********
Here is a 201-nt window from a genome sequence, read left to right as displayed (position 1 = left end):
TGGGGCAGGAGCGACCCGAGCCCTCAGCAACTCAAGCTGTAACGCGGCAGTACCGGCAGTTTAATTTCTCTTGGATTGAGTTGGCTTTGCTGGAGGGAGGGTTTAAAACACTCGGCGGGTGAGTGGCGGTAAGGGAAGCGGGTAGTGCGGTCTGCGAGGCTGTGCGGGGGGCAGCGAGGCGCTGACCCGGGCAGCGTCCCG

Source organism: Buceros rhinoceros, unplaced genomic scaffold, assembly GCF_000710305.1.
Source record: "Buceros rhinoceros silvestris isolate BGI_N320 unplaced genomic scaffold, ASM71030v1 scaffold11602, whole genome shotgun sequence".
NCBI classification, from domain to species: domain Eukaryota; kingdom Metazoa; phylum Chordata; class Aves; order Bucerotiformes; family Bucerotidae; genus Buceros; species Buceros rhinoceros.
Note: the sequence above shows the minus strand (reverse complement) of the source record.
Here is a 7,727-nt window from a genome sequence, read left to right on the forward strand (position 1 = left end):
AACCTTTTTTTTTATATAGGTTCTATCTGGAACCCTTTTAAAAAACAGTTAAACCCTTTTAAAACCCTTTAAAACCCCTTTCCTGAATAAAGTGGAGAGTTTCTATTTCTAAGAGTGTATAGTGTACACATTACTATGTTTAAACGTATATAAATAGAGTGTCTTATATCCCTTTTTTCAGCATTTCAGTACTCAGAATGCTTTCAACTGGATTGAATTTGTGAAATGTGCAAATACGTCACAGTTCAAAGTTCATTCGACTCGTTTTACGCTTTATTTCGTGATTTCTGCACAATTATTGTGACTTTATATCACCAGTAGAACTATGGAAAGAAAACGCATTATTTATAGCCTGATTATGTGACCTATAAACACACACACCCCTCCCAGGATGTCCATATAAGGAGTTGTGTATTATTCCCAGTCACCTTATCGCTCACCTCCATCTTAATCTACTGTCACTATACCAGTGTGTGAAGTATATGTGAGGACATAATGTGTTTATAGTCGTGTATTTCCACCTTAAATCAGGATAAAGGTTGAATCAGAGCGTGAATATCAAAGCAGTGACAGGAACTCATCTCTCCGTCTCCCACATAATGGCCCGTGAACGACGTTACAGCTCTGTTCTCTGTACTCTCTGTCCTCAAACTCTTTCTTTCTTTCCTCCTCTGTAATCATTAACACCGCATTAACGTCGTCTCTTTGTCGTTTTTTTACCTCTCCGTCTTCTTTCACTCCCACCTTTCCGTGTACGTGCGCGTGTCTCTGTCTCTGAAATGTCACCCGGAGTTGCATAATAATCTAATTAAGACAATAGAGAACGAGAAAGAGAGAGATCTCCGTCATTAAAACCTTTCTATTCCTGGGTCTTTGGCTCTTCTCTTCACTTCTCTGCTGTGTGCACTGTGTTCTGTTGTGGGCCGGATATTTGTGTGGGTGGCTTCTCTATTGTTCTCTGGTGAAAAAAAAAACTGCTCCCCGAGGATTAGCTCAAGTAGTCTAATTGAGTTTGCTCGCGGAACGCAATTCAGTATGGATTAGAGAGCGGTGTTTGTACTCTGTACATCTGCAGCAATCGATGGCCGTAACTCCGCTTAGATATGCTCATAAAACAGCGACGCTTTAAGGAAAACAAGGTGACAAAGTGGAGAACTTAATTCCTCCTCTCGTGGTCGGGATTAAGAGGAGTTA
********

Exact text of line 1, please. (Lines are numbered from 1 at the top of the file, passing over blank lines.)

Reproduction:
Here is a 201-nt window from a genome sequence, read left to right as displayed (position 1 = left end):